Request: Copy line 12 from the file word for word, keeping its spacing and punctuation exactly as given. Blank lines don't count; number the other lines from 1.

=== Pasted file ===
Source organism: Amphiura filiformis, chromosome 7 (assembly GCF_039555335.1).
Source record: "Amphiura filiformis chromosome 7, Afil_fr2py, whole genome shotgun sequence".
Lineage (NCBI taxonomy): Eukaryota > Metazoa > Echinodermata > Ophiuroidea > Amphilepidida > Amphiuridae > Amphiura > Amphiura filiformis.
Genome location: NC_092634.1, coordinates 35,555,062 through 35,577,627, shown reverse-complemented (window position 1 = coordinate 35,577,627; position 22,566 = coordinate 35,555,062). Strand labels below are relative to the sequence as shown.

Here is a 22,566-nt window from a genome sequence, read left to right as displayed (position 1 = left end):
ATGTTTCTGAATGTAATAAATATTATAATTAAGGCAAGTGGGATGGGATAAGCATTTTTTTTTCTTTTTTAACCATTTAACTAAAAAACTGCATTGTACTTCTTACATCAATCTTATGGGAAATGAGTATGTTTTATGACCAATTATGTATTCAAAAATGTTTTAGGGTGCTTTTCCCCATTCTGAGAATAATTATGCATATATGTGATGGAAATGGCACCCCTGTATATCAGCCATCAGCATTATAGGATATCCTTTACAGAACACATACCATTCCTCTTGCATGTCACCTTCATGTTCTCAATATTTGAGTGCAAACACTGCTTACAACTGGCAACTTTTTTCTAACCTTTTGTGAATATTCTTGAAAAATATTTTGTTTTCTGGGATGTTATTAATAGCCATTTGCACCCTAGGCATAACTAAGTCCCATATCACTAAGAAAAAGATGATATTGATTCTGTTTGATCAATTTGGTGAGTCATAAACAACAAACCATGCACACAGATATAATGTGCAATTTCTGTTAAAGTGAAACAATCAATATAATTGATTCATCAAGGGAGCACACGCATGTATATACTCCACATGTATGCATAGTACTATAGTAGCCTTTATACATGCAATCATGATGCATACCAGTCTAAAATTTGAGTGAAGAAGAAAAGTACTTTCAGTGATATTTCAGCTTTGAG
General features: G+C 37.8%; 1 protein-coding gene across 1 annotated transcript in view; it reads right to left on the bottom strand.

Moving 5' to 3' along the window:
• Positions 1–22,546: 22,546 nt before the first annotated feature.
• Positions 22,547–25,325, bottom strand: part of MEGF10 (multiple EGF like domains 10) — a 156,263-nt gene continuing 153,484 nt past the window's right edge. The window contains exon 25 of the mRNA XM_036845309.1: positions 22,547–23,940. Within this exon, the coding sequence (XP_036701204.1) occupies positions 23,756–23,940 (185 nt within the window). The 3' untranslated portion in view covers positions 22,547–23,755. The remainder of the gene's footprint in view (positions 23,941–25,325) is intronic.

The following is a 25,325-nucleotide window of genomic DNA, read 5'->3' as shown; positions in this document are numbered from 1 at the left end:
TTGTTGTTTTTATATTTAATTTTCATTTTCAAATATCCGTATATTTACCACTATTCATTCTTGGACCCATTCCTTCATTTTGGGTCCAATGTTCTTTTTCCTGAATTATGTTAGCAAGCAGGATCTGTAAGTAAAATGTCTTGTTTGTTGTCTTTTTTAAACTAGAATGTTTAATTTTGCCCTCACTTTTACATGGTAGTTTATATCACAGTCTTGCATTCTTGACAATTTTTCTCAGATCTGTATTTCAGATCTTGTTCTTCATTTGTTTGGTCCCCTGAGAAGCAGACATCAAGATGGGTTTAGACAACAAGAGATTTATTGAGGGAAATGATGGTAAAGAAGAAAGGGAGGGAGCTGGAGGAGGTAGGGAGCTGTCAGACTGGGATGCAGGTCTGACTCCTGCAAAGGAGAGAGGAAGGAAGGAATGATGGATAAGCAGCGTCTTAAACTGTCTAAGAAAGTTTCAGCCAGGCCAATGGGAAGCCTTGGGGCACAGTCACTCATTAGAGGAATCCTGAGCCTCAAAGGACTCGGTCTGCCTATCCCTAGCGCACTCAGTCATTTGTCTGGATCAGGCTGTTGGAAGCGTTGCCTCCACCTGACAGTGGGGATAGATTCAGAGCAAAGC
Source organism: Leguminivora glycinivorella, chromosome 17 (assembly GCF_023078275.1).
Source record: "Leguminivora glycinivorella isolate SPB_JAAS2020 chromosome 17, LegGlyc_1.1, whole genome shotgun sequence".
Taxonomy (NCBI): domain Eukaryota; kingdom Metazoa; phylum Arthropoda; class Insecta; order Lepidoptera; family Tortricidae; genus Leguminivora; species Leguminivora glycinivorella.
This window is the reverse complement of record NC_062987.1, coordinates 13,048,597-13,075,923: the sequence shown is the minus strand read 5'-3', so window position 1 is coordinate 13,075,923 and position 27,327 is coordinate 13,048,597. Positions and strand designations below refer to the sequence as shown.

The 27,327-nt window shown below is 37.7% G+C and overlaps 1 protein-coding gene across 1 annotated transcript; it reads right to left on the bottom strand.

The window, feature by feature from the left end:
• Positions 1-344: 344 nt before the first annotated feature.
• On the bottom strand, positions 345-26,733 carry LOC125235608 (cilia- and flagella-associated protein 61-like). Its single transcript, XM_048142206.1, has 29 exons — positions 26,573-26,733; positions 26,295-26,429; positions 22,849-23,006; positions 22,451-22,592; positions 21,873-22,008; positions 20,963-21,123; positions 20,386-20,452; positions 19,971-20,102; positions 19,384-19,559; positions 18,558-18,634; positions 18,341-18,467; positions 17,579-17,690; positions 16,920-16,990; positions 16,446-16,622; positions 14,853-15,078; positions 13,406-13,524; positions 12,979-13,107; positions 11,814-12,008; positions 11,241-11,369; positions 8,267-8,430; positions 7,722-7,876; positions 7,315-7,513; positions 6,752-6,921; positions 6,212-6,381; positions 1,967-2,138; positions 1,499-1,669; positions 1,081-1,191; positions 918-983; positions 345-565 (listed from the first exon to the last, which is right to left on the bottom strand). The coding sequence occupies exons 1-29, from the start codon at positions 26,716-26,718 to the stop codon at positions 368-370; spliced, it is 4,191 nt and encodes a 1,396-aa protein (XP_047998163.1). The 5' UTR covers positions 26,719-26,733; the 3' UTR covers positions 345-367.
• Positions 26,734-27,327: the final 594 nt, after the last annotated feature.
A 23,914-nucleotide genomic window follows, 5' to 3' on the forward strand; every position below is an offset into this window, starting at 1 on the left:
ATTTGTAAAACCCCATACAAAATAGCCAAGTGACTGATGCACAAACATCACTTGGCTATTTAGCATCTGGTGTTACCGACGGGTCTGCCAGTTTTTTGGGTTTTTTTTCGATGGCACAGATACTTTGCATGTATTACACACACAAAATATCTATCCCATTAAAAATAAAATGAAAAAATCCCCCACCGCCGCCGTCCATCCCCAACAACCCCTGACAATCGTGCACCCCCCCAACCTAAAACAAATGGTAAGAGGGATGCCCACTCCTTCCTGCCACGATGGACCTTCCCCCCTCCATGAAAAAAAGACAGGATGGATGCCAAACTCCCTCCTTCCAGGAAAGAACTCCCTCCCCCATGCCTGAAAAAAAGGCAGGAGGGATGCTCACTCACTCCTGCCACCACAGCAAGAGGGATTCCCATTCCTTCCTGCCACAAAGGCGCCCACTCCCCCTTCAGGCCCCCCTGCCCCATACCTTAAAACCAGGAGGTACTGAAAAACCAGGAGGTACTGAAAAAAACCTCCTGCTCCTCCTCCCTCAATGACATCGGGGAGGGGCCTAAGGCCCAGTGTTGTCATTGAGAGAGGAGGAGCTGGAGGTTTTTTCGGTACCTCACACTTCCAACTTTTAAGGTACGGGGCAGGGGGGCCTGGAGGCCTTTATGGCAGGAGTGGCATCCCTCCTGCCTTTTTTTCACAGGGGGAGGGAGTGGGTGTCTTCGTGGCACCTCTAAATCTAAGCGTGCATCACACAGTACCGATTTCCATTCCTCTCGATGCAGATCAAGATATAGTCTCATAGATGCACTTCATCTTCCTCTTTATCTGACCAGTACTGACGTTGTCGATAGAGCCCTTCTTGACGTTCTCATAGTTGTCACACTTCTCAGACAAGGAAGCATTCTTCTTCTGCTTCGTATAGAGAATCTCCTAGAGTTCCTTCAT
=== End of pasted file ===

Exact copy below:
TTGTTGTTTTTATATTTAATTTTCATTTTCAAATATCCGTATATTTACCACTATTCATTCTTGGACCCATTCCTTCATTTTGGGTCCAATGTTCTTTTTCCTGAATTATGTTAGCAAGCAGGATCTGTAAGTAAAATGTCTTGTTTGTTGTCTTTTTTAAACTAGAATGTTTAATTTTGCCCTCACTTTTACATGGTAGTTTATATCACAGTCTTGCATTCTTGACAATTTTTCTCAGATCTGTATTTCAGATCTTGTTCTTCATTTGTTTGGTCCCCTGAGAAGCAGACATCAAGATGGGTTTAGACAACAAGAGATTTATTGAGGGAAATGATGGTAAAGAAGAAAGGGAGGGAGCTGGAGGAGGTAGGGAGCTGTCAGACTGGGATGCAGGTCTGACTCCTGCAAAGGAGAGAGGAAGGAAGGAATGATGGATAAGCAGCGTCTTAAACTGTCTAAGAAAGTTTCAGCCAGGCCAATGGGAAGCCTTGGGGCACAGTCACTCATTAGAGGAATCCTGAGCCTCAAAGGACTCGGTCTGCCTATCCCTAGCGCACTCAGTCATTTGTCTGGATCAGGCTGTTGGAAGCGTTGCCTCCACCTGACAGTGGGGATAGATTCAGAGCAAAGC